Magmatic processes include the generation of magmas by partial melting in the Earth mantle or crust, the evolution of magmas during ascent, storage and crystallization, and eruption of magmas at volcanoes on the Earth's surface. Those processes are intimately linked with the plate tectonic cycle and therefore the study of magmatic rocks can give key information about past plate settings and tectonic processes in Earth history. Additionally, magmatic intrusions in the upper crust are commonly centres of hydrothermal activity. The hot intrusions drive convection of hydrothermal fluids in the surrounding crust, and the intrusions themselves release magmatic fluids upon crystallization. Heat and mass transport in these systems can form major ore deposits as well as high-enthalpy and supercritical geothermal resources. We investigate magmatic-hydrothermal systems by combing field observations, geochemical analyses and numerical modelling.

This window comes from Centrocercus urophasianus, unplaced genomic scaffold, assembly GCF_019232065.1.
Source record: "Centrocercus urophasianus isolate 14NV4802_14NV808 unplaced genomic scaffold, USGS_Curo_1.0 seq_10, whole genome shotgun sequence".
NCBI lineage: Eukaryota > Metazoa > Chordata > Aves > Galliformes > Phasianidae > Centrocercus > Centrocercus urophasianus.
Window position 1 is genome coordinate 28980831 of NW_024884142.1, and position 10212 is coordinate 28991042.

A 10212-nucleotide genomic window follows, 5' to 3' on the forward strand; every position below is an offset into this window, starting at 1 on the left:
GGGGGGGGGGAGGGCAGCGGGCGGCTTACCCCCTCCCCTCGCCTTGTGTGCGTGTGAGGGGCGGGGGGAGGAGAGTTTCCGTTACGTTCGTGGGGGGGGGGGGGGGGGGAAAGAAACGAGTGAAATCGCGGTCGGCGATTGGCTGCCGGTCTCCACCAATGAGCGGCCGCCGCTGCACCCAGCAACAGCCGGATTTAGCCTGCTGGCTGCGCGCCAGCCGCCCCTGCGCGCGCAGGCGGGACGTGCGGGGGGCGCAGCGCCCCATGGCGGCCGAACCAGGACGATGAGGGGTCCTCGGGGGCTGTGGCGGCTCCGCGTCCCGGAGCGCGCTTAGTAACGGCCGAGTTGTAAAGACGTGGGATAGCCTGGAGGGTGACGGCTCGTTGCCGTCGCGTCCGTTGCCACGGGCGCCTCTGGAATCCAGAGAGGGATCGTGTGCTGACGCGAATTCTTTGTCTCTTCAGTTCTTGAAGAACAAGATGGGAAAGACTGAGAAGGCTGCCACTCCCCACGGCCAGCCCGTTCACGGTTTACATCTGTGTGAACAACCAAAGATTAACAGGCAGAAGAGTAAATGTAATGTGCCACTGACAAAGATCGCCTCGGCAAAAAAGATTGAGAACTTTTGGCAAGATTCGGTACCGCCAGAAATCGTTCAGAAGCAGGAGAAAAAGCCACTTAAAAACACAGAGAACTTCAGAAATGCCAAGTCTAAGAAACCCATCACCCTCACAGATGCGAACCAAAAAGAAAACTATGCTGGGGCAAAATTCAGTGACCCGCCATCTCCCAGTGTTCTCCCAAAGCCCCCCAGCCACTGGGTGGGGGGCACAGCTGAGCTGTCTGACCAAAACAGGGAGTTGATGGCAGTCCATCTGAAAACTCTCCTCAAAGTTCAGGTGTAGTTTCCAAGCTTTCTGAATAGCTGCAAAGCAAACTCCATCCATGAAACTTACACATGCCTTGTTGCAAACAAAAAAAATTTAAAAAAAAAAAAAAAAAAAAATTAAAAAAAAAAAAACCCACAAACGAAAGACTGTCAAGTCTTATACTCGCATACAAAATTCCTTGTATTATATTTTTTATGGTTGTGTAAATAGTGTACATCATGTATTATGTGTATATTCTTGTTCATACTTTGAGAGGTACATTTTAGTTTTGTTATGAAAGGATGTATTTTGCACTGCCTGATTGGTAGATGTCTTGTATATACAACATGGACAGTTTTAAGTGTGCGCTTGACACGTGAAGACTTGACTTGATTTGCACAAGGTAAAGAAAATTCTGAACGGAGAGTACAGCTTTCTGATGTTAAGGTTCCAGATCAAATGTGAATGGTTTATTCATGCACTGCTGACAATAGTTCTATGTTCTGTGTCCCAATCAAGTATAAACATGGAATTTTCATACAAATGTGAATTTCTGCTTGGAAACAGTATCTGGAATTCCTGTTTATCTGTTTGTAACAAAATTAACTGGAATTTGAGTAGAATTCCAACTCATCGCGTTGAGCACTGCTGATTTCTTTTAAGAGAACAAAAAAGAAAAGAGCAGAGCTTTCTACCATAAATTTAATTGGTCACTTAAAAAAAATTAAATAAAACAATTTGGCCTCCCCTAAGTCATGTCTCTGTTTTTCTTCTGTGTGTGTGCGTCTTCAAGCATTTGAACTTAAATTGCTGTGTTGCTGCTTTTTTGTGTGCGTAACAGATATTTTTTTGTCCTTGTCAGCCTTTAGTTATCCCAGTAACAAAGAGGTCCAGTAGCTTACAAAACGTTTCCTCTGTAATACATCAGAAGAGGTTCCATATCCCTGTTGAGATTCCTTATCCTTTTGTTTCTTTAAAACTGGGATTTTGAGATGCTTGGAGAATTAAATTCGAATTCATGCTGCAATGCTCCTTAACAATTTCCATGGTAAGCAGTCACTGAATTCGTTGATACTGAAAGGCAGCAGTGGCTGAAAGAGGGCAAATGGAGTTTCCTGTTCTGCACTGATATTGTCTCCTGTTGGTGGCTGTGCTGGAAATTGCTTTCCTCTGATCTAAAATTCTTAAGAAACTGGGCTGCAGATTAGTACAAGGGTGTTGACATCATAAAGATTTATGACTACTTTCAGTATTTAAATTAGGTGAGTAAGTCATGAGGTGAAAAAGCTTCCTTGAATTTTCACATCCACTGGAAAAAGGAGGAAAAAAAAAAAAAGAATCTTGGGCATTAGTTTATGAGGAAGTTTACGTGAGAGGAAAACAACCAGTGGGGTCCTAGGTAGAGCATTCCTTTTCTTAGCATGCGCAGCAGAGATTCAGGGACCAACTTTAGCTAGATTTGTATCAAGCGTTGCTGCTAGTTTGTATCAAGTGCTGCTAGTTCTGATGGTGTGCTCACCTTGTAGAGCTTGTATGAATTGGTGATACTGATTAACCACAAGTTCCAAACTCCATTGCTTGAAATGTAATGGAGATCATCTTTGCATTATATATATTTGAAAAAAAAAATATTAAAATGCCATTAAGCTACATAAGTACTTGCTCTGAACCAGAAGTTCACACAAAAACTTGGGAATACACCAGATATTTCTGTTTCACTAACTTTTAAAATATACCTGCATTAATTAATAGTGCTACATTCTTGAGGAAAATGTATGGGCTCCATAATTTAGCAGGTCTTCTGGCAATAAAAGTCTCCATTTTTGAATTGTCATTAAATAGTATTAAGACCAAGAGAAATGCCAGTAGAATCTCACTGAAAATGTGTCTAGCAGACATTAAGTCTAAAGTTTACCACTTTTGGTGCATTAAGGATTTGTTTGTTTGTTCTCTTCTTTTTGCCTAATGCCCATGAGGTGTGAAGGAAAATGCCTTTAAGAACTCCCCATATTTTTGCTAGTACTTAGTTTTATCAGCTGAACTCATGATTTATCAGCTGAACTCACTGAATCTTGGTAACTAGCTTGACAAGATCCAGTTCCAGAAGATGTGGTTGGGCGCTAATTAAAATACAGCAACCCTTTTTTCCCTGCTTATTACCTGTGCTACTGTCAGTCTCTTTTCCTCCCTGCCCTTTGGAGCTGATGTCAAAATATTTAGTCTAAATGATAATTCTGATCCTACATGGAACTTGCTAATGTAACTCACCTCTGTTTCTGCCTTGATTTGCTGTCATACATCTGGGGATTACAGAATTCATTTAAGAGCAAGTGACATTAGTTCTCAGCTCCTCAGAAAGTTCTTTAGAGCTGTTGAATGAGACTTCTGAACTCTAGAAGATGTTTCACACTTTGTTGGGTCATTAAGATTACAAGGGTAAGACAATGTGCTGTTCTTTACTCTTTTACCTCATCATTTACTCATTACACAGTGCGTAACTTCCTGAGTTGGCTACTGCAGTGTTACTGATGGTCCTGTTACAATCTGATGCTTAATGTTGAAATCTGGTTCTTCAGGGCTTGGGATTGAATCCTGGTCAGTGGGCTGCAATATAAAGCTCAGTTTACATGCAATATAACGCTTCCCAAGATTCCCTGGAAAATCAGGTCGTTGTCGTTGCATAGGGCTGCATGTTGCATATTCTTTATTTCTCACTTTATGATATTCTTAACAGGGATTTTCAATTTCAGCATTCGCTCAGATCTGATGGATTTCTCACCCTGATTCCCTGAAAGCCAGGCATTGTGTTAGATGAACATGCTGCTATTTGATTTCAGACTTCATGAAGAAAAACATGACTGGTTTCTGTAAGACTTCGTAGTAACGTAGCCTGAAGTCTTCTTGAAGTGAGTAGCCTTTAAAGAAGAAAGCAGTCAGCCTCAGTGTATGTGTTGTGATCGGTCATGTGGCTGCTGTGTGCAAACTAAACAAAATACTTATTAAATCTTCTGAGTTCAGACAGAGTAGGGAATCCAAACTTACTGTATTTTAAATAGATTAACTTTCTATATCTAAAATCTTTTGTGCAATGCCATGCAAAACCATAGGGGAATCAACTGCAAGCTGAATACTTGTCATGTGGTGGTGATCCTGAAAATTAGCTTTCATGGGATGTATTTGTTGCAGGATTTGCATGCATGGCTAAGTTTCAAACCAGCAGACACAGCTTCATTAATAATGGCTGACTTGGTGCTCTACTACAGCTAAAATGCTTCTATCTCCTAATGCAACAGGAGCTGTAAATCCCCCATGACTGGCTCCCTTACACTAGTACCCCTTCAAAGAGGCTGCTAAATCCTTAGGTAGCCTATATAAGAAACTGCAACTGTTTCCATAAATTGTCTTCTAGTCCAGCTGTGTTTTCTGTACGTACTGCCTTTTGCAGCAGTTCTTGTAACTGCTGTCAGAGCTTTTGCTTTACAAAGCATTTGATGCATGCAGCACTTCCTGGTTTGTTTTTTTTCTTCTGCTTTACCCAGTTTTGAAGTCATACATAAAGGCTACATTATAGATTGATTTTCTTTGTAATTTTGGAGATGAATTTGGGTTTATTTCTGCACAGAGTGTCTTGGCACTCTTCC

Applications: Using geochemical and isotopic tracers to constrain magma sources and track magma evolution in different settings (rifts, volcanic arcs, collisional orogens); applying mineral-melt equilibria to estimate temperatures and depths of magma storage; analysing minerals and fluid inclusions in magmatic-hydrothermal ores, veins and host rocks to constrain ore-forming conditions, determine fluid sources and reconstruct fluid evolution; quantifying the heat and mass transport of hydrothermal systems by numerical simulations of saline multi-phase hydrothermal flow with dynamic permeability changes.